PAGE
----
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Finding a high gain distortion pedal that acts and sounds like an amp is difficult; most sit on what could be called juvenile, for the younger player who hasn’t figured out the balance between gain, volume and tone. Revv took their high gain Generator series amps, and figured out how to distill the red channel into a pedal, with some really wild results!
The controls are nothing too out of the ordinary; Bass, Middle & Treble EQ Section, along with Volume and Gain. The big twist is the 3-way Aggression mini toggle that offers the user a few interesting options, blue or red modes or off.
With all EQ’s at noon as a baseline, the off mode on the Aggression mini toggle is pretty cool; it’s kind of a flat response, and brings a lower gain mode, very cool for classic crunch rhythms. Think British-sound, with plenty of clarity still coming through, with a dosage of drive that reacts very nicely to picking response. Chords are nice and chunky, while leads are on the sweeter side of things. Going into the blue mode, it gets tighter, but yet not compressed. It feels like a bit extra gain is kicked in as well, with a bit more depth, but no squishiness that sucks out the mids. This mode is great for pretty much any high gain applications.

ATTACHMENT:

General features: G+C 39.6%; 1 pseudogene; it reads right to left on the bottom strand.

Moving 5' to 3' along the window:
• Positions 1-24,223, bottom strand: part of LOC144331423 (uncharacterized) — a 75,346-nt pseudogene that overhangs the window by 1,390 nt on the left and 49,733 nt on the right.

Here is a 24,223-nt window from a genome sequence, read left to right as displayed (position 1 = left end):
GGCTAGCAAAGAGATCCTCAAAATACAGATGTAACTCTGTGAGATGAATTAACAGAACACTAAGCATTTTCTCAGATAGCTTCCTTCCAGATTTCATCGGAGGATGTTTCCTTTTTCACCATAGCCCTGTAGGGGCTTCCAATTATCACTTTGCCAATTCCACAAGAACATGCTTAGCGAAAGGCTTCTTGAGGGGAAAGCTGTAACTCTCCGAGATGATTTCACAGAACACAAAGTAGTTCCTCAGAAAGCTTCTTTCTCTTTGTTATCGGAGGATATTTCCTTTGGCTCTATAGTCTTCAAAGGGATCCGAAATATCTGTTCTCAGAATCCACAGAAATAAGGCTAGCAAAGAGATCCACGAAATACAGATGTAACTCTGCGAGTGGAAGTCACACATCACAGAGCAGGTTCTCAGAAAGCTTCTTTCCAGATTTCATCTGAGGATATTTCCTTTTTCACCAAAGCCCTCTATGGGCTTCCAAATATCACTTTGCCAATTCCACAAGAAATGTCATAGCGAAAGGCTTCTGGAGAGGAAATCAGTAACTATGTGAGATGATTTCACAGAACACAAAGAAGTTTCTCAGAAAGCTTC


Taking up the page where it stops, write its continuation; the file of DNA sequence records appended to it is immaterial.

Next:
Want sizzle, but aren’t willing to sacrifice the steak? Yeah, it stays meaty with rhythm parts that are super huge — leads sustain VERY nicely. If that’s not enough, go into Red mode, and it gets super thick and the saturation really goes up a couple of notches. A lot of players could easily live with the gain at noon in all modes. It felt great, and when pushed further, it just got better.
It should be good to note the EQ is hyper flexible, and responds a lot like an amp, and even in the high gain modes, it doesn’t get buzzy, tinny, or spiky. There’s plenty of fat gainy thickness for any modern hard rock/metal player. We tried running it as a preamp into a DAW, running a clean amp sim, in front of a Supro Blues King, A Fender Blues Jr, and a ZT Lee Renaldo — the results were fantastic across the board. It’s not really like the typical distortion pedal; it truly acts like a high gain preamp.
Overall, this could be the new standard for high gain pedals.